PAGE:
I occasionally get requests from academic colleagues and students to read over their conference presentation proposals. In this post, I distill some advice about attending and choosing academic conferences, the process of proposal writing, and describe the rhetorical features of a good proposal.
Why present at a conference
Conferences are of course a good way to demonstrate you are an active scholar in an area. Attending 2-3 conferences/year is expected among full time academics who are usually members of academic associations and have expense accounts that can pay for some of their travel. It is somewhat less common for graduate students to speak at conferences, and very rare among undergraduates, and so it counts more for you if you are a junior scholar. It is very helpful for PhD students who are looking for academic work, MA students who want to apply to PhD programs, and is an unexpected bonus in an undergrad’s application for graduate school.
Conferences are primarily useful for getting you to write up a piece of research you want to publish, or for further disseminating a piece of work that is being published or was recently published. Ideally you use the conference to “test drive” a short version of your publication and get the audience’s reaction. It starts to look like you are stagnating if you present on the very same topic year after year, so if you are writing a book or dissertation, choose to present on different aspects on the theme.
Conferences are also useful for academic network building (essential for building research, publication and referee relationships outside your institution), for learning about the most recent work being done in a field of study, and for learning about the strengths of other institutions’ academic programs based on the academics who study and work there. Occasionally I go to a conference I am not scheduled to present at — mainly for the learning and social networking value.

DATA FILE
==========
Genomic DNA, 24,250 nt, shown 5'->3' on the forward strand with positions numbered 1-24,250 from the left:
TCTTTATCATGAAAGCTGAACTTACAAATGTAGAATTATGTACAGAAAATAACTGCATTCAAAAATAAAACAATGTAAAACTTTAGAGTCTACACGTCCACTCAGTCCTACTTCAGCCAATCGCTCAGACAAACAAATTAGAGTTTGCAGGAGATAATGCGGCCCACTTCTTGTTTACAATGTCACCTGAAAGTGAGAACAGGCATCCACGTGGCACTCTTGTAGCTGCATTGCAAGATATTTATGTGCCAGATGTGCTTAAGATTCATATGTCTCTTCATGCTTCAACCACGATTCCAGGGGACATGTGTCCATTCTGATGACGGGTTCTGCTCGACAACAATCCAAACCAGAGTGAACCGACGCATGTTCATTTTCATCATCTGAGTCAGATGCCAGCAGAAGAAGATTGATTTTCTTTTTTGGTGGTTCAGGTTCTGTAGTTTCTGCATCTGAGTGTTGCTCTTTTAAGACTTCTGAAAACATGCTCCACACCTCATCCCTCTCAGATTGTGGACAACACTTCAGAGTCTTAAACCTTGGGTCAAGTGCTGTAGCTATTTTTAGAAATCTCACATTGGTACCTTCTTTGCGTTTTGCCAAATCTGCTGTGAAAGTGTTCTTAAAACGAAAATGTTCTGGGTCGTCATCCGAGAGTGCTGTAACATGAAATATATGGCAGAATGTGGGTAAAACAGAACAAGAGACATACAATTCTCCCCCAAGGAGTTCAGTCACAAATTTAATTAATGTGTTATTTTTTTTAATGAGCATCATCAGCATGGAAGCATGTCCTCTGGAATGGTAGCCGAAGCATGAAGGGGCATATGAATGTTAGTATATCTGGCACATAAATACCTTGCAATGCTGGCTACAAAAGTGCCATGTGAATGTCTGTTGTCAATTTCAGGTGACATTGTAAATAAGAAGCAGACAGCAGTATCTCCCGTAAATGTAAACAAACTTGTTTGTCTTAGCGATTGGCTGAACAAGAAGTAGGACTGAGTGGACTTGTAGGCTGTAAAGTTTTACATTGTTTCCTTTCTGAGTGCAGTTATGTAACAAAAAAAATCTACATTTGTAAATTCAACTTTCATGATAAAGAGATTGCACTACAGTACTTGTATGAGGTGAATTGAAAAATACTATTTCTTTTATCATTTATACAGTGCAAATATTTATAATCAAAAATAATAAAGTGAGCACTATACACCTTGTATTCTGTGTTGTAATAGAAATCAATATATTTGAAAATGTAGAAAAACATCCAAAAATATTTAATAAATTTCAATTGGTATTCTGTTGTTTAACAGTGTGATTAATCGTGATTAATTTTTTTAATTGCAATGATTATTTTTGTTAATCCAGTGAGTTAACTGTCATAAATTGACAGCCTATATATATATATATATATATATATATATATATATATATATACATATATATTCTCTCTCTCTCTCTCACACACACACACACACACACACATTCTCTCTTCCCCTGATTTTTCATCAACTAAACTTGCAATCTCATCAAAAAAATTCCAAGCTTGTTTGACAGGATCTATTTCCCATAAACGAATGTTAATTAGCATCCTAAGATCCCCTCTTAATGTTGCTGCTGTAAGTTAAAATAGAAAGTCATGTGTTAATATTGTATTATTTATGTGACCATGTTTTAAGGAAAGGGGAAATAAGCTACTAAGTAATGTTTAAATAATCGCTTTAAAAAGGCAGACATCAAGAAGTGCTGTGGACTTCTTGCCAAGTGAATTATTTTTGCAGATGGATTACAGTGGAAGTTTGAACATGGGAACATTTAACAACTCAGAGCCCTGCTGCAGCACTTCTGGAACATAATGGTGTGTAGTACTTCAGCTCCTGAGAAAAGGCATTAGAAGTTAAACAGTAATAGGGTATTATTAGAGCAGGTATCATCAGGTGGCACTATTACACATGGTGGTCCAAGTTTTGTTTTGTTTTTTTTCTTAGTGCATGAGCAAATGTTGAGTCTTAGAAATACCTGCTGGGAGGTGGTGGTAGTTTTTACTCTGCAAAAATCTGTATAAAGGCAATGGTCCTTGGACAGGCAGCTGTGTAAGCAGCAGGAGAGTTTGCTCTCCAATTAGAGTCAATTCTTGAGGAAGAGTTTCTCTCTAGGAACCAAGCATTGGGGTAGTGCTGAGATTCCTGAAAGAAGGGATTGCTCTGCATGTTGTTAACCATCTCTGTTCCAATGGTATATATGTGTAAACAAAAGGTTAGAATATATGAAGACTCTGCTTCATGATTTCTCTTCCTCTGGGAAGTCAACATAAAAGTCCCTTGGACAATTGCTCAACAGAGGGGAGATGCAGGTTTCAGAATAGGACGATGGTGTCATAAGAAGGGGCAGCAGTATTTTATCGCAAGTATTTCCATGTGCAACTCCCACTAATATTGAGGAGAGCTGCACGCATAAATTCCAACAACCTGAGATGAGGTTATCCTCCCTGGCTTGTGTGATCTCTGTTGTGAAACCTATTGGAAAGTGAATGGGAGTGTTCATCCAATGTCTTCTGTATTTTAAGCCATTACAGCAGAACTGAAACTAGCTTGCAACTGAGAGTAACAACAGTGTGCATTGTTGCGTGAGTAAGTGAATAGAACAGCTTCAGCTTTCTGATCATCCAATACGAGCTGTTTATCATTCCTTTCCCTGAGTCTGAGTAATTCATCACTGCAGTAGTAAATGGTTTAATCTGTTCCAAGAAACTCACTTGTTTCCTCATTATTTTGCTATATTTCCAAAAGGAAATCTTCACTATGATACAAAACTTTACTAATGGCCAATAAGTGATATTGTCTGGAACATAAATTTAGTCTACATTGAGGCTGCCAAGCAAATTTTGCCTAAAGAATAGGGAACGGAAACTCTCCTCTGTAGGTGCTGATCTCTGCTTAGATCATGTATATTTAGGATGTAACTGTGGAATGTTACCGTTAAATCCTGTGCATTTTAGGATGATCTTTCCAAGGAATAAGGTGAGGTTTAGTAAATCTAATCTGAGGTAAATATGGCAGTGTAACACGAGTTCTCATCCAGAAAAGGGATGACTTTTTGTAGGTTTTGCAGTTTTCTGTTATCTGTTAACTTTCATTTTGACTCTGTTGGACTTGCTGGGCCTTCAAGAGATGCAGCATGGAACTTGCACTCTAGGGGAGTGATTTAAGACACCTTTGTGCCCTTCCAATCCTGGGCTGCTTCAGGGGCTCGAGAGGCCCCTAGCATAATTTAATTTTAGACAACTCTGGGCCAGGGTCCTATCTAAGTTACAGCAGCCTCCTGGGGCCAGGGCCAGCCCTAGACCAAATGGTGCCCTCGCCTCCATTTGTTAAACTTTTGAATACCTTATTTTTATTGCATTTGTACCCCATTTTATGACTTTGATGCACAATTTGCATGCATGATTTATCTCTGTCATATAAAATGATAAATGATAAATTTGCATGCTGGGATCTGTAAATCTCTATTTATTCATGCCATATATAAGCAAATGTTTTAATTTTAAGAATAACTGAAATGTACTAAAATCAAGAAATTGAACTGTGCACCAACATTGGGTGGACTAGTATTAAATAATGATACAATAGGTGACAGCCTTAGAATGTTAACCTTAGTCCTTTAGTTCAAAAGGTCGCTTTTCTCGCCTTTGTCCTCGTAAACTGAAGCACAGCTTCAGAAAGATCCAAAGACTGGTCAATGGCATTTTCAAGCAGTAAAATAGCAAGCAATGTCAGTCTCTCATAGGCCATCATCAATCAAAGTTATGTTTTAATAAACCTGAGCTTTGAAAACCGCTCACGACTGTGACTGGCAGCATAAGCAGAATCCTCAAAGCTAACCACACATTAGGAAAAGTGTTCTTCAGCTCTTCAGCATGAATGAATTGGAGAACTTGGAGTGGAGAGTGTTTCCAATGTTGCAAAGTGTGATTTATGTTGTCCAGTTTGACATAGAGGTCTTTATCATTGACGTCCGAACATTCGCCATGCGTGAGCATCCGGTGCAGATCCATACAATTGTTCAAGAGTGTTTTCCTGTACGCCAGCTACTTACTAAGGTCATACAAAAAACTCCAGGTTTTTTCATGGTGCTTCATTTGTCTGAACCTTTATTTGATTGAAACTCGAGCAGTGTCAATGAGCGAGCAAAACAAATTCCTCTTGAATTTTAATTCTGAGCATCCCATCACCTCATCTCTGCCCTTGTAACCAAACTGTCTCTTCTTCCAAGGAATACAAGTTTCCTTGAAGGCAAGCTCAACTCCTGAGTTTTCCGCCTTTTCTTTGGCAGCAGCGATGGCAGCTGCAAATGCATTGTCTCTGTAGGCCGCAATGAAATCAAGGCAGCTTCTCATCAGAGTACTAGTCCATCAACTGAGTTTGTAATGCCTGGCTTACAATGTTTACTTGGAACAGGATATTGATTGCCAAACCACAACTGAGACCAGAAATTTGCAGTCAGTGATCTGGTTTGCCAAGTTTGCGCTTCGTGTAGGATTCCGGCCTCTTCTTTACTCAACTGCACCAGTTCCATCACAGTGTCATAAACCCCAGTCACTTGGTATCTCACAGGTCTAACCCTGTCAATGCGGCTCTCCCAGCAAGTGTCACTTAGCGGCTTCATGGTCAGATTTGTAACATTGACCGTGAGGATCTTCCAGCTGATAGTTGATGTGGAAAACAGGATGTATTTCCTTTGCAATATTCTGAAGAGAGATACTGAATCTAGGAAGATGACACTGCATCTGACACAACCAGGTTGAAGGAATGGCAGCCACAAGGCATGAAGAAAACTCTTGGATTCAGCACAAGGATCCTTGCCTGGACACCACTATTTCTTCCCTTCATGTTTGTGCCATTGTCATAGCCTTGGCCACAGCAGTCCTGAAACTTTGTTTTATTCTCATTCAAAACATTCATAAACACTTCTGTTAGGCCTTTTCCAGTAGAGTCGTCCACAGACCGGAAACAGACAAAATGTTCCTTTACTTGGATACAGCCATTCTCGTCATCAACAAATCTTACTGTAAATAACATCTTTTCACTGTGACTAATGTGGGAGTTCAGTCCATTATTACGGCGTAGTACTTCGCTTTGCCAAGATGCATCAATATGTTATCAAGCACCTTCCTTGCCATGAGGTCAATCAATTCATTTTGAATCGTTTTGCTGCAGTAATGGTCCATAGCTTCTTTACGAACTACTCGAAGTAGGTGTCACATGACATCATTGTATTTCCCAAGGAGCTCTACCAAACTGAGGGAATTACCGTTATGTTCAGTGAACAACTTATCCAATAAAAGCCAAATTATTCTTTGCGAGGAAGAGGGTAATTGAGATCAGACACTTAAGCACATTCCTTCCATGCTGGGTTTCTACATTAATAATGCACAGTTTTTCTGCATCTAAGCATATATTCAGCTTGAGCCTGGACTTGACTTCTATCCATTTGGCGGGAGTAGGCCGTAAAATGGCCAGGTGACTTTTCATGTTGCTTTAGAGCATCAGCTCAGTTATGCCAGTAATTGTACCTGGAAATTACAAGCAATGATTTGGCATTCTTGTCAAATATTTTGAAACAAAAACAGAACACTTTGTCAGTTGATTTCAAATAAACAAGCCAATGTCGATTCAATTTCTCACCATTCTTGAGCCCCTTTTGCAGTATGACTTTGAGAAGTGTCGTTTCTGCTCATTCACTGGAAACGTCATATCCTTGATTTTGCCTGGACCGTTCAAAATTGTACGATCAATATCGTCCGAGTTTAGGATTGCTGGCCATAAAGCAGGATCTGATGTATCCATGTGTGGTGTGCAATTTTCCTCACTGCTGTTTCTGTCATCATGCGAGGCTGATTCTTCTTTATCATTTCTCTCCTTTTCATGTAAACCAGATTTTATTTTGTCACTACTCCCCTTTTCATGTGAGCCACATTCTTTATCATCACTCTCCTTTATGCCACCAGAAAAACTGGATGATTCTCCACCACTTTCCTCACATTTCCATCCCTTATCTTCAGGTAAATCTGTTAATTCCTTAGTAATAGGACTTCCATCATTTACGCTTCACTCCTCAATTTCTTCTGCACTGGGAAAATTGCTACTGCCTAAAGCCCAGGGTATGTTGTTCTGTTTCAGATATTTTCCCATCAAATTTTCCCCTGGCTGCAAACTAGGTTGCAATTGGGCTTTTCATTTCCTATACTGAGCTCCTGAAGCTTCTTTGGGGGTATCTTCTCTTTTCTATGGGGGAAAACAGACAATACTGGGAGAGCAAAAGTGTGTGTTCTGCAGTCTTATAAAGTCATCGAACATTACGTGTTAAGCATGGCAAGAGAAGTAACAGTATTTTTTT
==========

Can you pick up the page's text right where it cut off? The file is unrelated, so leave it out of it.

Research your conference
1. The first thing to do is to choose a conference wisely, and propose a presentation that fits with your research, teaching, or service, so that it does not pull you too far outside your area and thus scatter your intellectual energy. I am a great fan of synergy — ensuring that there is some overlap and integration among these three spheres of academic life.
Other Criteria for choosing a conference
- If you are looking for a high-status academic conference, choose something sponsored by an academic association that publishes a respected journal and/or book series and/or that publishes conference proceedings, and whose conference planners are associated with universities.
- If you want to learn from or meet particular scholars in the field, look for conference programs of previous years, and see if you recognize the names of presenters who have published books you are interested in or those who have published articles you’ve skimmed or read. Or find the scholar’s CV online and see if he/she lists the conferences attended in the past few years.
- If you are looking for an opportunity to get to know a field of study and its people, avoid extremely huge conferences where you are in an ocean of anonymity, or extremely small conferences where you talk with the same people over & over. Find out how many people presented at last year’s conference by looking for the program online, or finding out stats online.
Research your audience
Your first “gatekeeping” audience is the conference planning committee and those whom they have chosen to read proposals and give feedback on their quality. Usually it is quite difficult to find out who is vetting proposals if you are not an insider. It may well be people who have served on the executive of the association or who have presented at the conference for several years.
Ideally, talk to someone you know who has gone to that conference in the past. They may have some crucial information about the ethos of the group and the kinds of presentations they have accepted and speakers they have invited.
If you don’t have any “insider” friends, your best bet at understanding the knowledge set, values and culture of the conference is by studying its Call for Papers and conference Website, and if you have time, its journal, newsletter, or other publications. Your proposal should be consistent with this general ethos. You may need to cite scholars theories that are part of their “canon,” or at very least make reference to a debate or pressing issue that is relevant to the scholars in this field.
Your more focused rhetorical cue will be found in the Call for Papers (CFP). This is useful even to scholars who have presented previously at their conferences. Carefully scan the CFP for words and phrases that demonstrate a value for the kind of research you would like to present. Sometimes your specific topic area might be mentioned only in one or two bulletted items. Take this as your personal invitation. Use these key terms in your proposal.
Although most conferences have a “theme” in order to generate deeper discussion on a key issue, they often also welcome proposals that are related to the general topic even if it is not directly related to the theme.
Genre / style research